Billy Lynn's Long Halftime Walk

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Nineteen-year-old Billy Lynn is home from war. Back in Texas, he has become a national celebrity. A Fox News crew filmed Billy and the rest of Bravo squad defeating Iraqi insurgents in a ferocious firefight. Now Billy is a decorated soldier and Bravo's three minutes of extreme bravery under fire is a YouTube sensation. Seizing on this PR gift, the Bush administration has sent the surviving members of Bravo on a nationwide 'Victory Tour' to reassure the folks at home. Today, during the final hours of the tour, they arrive ...

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Gissinglover

May 29, 2019

Bravo

Ben Fountain's 2012 novel "Billy Lynn's Long Halftime Walk" was an outstanding choice to read over this Memorial Day weekend, with its parades and commemorations of our country's many brave soldiers who didn't return home. This weekend, alas, also apparently marked the last appearance of Rolling Thunder in Washington, D.C., ending a long Memorial Day tradition.

This is a novel about the Iraq War set on Thanksgiving Day at Cowboy Stadium during a Dallas Cowboy football game. It is the story of Bravo Company which consists of ten young men who have performed heroically in the war and who have been brought back by the Bush Administration for a two-week tour culminating with the nationally televised Cowboys game. Bravo Company appears as a halftime participant. The primary character in the story is Billy Lynn, 19, who acted with particular heroism and courage during a sharp firefight which was caught on film. Billy is from a Texas small time and was a reluctant enlistee.

With the exception of a flashback involving Billy's visit to his home, the entire novel is set at the stadium beginning with Bravo's arrival two hours before kickoff and concluding with the soldiers being whisked away from the stadium in a limousine to be sent back for another year's service in Iraq.

There is a great deal in the novel about the undeniable heroism and fortitude of these young American soldiers under brutal almost unimaginably stressful conditions. Fountain's novel also describes the reception Billy and his comrades receive on their tour, particularly at the game. The book shows a great deal of backslapping, ignorant responses to the soldiers from many people who profess patriotism but show no understanding of the war. There are many portrayals in the book of wealth and greed and of attempts on the football field and off to exploit the young men especially in negotiations for a Hollywood movie based on Bravo's achievements. Football and cheerleader culture are satirized. Young Billy in the excitement of the moment becomes involved with a lovely cheerleader. As the story progresses, Billy becomes more reflective and understanding about his situation and about his own life.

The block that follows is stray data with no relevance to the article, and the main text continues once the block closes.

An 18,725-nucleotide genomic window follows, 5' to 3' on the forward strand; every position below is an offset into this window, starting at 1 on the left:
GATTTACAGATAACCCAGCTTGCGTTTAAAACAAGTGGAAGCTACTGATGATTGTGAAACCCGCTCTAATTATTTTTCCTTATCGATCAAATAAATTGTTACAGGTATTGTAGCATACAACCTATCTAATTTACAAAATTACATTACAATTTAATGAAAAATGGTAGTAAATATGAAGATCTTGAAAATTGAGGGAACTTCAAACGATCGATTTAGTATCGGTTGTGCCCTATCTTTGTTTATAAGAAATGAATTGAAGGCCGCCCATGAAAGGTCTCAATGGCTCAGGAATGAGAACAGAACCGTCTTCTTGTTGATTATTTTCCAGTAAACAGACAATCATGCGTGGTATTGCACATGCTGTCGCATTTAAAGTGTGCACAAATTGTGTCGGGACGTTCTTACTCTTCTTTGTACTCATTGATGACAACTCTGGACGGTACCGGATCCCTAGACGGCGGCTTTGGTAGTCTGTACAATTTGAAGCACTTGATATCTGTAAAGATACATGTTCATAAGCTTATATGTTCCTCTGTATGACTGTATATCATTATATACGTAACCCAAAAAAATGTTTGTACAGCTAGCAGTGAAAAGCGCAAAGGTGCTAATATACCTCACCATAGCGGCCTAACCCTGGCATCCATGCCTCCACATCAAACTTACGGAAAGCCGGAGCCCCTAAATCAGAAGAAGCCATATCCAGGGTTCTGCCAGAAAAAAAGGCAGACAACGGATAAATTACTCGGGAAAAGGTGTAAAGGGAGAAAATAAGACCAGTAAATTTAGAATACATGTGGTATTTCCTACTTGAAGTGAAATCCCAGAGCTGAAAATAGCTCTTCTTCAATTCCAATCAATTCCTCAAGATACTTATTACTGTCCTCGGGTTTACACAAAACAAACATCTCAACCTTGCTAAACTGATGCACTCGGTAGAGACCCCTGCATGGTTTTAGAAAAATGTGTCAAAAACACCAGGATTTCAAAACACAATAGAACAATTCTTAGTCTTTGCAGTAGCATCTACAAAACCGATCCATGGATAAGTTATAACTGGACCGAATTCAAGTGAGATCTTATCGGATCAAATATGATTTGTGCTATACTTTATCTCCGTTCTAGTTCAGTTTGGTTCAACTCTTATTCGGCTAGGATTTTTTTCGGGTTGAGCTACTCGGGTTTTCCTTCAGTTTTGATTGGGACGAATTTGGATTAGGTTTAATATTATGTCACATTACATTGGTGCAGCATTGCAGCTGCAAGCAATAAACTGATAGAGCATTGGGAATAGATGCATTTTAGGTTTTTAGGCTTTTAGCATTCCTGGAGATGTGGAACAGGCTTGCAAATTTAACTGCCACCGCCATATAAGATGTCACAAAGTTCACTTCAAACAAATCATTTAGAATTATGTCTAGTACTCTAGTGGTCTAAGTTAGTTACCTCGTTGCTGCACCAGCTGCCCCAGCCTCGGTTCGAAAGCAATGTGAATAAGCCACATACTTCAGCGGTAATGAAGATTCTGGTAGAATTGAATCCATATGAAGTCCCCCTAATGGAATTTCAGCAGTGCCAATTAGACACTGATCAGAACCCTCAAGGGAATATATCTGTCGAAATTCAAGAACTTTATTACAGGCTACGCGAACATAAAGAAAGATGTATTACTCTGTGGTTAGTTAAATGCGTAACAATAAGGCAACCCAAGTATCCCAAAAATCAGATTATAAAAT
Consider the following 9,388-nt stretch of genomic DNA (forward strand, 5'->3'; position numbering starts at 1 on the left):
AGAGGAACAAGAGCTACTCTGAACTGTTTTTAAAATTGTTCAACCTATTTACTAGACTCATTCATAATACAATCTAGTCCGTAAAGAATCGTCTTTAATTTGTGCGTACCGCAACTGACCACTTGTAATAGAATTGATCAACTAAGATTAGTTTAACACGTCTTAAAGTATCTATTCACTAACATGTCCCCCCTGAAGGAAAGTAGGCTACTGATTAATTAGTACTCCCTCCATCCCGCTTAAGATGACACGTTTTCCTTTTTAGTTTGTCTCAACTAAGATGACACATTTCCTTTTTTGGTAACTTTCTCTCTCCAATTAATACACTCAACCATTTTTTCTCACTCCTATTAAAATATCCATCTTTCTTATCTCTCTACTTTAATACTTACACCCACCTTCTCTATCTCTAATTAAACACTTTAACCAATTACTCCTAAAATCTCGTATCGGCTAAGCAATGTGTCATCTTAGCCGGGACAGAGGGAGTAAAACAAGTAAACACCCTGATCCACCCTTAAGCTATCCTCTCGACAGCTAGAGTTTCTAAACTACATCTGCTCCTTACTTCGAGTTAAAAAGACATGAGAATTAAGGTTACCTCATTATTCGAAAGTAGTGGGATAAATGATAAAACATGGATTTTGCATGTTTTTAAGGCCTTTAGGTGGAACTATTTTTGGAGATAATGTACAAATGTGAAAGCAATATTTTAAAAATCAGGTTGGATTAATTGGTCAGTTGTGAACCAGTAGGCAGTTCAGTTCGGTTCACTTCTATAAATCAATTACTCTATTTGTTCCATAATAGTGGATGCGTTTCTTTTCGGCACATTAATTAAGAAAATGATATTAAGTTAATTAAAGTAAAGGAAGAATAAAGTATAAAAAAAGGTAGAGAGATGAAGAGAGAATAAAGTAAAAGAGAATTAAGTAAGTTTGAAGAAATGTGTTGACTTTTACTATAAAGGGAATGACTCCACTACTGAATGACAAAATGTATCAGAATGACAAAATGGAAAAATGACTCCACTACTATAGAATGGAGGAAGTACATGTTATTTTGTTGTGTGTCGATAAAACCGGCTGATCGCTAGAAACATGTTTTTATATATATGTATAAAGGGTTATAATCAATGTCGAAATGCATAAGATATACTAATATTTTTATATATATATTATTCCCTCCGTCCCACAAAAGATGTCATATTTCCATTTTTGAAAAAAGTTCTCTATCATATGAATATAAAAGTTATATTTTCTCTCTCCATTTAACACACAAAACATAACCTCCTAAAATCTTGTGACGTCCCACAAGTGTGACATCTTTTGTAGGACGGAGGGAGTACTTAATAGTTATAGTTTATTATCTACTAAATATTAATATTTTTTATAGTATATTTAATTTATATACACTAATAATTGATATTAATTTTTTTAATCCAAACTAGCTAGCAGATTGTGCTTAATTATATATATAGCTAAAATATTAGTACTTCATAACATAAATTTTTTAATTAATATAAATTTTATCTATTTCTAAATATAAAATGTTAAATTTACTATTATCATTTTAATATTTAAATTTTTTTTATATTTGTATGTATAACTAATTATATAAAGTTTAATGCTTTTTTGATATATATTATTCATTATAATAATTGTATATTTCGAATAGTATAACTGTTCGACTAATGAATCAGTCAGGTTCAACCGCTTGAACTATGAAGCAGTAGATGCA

The strongest part of the book is the dialogue, particularly when the soldiers in Bravo speak. Fountain captures the colloquial, profane, expressive character of American speech and thought.

The book aptly captures a money-making culture which works to use the soldiers rather than to understand them and to understand the war they have been sent off to fight.

Many people read this novel as a sharp critique of American culture, including the Iraq War. With all the criticism especially of some wealthy Texans I found this book took a loving look at the United States and its people, especially the rural poor who make up a large portion of the fighting force and who are gallant, patriotic, and loyal. America owes a great deal to its warriors and properly takes time to honor them on Memorial Day, Thanksgiving, and other times. I found "Billy Lynn's Halftime Walk" offers a moving view of our soldiers and of their service and sacrifice. The book shows how it is possible to criticize on one level and also to love and to be patriotic. With the satire and greed the book also offers a positive portrayal of the United States and its promise and of American freedom.

Robin Friedman

throwingheat

May 23, 2013

A brilliant talent.

Fountain's novel--the best, boots-on-the-ground portrait of contemporary American culture I have read in years--places the reader in the middle of a 20-car collision of hopes and habits and values, framed within one of the nation's most revered rituals. An outstanding effort full of passages that invite open-mouthed admiration for his "yeah, he pulled that one right outa my head" skill with prose.

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